Ron Kujawski: Chores in the garden abound
It's not just bees who are buzzing these days. Since Memorial Day weekend, gardeners have been abuzz with a myriad of gardening activities. Fortunately, with the sun setting late in the evening this month, we have a few extra hours to work on these tasks:
• Continue planting anything and everything. Water plants in pots several hours before transplanting. Also, water the planting site beforehand. Cloudy days and evening hours are the best time to plant since there is less stress on transplants at those times.
• Remove old flower stems from early spring bloomers including hellebores. Not only will the garden look neater, but this deadheading will eliminate reseeding.
• Apply a general purpose garden fertilizer or compost around spring flowering bulbs. Do not cut down the leaves of bulbs until they turn yellow or brown. Bulbs need to replenish the food reserves consumed in the flowering process this spring and they can only do that while they still have green leaves.
• Harvest leaves of basil, oregano, sweet marjoram and other culinary herbs just before using. If planning to dry the leaves, harvest entire stems early in the morning after the dew has dried. I find that the intensity of flavor, i.e. the concentration of oils, is best just before the herbs are about to flower.
• Apply a repellent to hostas to protect them from marauding deer. Though wild sources of food abound, deer are attracted to the succulent plants in gardens. Deer are creatures of habit and, once they find a particularly tasty food source, they'll keep coming back to it. By applying repellents, hopefully that pattern can be disrupted. It's best to alternate between two different kinds of repellents so that deer don't get used to one.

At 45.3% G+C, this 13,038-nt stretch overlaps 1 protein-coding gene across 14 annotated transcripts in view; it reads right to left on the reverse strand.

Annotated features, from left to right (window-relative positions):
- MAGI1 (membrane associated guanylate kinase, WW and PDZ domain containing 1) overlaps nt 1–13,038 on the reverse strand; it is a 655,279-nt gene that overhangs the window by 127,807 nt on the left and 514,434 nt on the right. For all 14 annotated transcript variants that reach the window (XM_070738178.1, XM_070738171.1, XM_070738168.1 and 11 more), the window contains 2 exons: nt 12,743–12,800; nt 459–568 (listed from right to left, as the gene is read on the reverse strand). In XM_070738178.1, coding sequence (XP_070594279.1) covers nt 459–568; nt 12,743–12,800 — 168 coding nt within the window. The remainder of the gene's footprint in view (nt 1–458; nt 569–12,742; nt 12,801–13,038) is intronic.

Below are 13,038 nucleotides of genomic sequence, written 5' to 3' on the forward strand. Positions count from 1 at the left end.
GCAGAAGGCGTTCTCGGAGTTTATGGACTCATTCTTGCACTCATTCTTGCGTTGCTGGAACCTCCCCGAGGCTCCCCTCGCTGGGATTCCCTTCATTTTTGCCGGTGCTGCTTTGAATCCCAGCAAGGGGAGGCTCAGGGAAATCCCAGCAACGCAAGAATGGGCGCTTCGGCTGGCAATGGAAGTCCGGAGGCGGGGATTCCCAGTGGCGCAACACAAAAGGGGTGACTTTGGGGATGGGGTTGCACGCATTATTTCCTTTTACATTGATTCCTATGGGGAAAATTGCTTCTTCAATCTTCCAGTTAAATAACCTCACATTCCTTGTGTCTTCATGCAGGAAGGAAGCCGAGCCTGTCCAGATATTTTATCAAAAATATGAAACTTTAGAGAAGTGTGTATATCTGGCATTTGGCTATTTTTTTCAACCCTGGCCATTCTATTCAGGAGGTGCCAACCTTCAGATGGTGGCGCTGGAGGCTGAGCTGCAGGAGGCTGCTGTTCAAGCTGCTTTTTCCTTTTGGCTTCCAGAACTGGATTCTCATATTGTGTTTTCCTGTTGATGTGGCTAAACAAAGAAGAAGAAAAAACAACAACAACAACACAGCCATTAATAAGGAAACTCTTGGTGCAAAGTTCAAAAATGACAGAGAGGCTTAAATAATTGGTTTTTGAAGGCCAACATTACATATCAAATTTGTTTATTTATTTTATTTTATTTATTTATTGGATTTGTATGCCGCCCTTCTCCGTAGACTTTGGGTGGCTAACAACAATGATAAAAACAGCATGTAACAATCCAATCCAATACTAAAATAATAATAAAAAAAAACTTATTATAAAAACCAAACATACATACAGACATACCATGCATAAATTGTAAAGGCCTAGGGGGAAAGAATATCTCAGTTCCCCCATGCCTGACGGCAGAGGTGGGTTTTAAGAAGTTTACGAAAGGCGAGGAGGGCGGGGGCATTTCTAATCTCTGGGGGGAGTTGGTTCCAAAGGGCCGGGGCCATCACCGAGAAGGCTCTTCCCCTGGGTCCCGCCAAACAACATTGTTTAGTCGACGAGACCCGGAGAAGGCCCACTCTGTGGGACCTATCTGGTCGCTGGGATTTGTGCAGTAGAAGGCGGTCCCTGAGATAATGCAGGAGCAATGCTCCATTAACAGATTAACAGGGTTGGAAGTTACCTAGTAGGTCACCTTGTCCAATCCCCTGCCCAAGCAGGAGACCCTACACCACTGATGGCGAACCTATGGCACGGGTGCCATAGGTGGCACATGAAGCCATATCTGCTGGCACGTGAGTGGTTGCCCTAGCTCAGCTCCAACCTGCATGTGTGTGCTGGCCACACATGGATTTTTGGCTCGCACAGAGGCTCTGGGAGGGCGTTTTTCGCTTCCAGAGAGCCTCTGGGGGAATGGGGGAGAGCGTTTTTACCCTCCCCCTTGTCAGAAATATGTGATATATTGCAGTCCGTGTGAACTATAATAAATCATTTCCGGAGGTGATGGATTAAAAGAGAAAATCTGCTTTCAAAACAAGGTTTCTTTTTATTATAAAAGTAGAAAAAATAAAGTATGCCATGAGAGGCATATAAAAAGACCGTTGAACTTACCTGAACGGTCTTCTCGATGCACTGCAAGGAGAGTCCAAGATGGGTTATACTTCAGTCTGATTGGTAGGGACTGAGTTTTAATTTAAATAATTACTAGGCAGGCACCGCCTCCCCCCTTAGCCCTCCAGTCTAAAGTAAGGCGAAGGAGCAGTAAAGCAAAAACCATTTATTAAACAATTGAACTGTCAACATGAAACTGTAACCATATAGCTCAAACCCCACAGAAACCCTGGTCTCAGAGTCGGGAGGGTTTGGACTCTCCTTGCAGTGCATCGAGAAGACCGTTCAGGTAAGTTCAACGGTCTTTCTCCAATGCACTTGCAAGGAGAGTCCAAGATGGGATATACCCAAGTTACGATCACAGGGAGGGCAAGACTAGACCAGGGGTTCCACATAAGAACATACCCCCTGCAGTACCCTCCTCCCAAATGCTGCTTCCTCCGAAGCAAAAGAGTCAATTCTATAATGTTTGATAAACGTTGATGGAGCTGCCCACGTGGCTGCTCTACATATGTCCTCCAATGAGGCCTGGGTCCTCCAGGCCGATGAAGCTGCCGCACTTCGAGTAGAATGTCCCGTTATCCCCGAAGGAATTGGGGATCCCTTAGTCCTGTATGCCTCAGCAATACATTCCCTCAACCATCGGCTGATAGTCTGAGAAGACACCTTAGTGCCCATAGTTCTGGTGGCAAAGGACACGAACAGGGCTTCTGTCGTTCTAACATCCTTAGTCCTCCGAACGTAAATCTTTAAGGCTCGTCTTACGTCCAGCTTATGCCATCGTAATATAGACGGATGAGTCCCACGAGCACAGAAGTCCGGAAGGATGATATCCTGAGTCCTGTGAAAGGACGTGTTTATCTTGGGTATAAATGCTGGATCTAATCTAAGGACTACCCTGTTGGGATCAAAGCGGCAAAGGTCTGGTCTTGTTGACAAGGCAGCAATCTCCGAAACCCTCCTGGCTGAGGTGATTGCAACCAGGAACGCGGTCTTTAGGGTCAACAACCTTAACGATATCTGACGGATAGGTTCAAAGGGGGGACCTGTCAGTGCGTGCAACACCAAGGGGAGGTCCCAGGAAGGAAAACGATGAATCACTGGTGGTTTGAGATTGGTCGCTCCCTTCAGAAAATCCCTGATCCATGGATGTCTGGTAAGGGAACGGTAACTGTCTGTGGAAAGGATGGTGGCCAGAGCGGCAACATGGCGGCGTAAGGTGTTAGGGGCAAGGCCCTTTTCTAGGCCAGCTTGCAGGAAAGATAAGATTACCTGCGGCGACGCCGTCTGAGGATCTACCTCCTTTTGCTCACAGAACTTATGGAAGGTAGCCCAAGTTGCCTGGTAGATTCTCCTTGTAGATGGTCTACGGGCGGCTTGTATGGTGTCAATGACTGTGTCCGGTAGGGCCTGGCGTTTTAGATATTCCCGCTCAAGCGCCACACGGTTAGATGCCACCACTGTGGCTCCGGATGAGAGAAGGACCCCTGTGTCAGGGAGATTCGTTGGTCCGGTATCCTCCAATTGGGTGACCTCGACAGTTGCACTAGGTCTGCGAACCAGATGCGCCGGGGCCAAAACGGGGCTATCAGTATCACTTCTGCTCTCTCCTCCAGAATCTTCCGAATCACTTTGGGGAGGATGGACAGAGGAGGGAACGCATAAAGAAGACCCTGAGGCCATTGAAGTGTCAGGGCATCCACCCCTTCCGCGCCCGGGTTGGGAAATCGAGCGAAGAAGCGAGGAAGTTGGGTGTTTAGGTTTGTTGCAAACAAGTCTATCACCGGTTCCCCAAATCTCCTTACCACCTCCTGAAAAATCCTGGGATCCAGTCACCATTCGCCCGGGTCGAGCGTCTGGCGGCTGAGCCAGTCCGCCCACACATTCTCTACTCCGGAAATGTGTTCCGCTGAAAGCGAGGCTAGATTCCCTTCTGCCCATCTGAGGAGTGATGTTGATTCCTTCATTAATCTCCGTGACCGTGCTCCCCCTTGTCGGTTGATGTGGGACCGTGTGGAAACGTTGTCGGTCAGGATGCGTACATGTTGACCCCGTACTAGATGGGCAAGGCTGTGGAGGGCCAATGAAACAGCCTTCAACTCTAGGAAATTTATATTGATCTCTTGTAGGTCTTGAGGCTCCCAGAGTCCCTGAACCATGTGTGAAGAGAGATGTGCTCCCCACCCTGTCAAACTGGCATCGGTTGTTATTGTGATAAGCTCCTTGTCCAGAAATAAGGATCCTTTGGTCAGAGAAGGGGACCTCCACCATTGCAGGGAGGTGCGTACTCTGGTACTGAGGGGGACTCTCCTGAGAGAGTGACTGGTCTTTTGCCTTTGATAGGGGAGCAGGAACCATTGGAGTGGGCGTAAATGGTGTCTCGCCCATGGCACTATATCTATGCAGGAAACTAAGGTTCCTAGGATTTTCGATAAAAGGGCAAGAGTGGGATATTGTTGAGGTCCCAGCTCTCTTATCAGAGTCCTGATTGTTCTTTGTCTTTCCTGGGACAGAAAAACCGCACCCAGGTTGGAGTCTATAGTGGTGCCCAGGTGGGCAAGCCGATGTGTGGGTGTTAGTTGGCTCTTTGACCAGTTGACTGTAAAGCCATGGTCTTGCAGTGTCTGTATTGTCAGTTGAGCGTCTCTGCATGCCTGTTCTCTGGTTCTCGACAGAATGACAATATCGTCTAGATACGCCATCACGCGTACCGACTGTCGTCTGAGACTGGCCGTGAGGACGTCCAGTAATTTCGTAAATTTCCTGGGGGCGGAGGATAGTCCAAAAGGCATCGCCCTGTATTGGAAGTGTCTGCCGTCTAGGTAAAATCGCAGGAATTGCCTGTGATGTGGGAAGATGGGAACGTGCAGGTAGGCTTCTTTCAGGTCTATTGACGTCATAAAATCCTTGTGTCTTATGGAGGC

• Start a compost pile. Kitchen scraps and yard trimmings make up about 25 percent of all household wastes. Instead of seeing these materials as "wastes," think of them as raw materials for creating organic matter to be used to improve garden soils. "That's not a banana peel. That's potential organic matter for the garden."
• Carry a container of soapy water when working or just strolling in the garden. Many insect pests can be easily hand-picked from plants and then plopped into the water. Right now, cucumber beetles, potato beetles, tortoise shell beetles, asparagus beetles, azalea sawfly larvae, lily leaf beetles, and various caterpillars are waiting to be hand-picked. If no critters are found, use the soapy water to take a quick bath.
• Groom and up-pot houseplants to the next largest pot before moving them outdoors for their summer vacation. Since most houseplants are adapted to low light conditions, put them in a shady location or a place where they'll get dappled light such as beneath a tree.
• Place netting over the strawberry patch to keep birds from eating the ripening berries. If strawberries were newly planted this spring, grit your teeth and pinch off the blossoms and any developing fruit from the plants. This will help plants get established and ensure a good yield of berries next year.
The Western Massachusetts Master Gardener Association will conduct a free gardening class Saturday morning at 10 at Springside Park, 874 North St., Pittsfield. Master Gardener Kathy DeVylder will present the class, "Dividing and Transplanting your Perennials," at the demonstration gardens behind the Springside greenhouse. Register or obtain more information by contacting Mary Ann Emery, (413) 743-4284, firstname.lastname@example.org or Kathy DeVylder, (413) 637-1769, email@example.com
Family Fun Day at the Pleasant Valley Wildlife Sanctuary (472 West Mountain Road, Lenox) will take place Saturday, rain or shine, from 10 a.m. to 4 p.m. Admission to the event is free.
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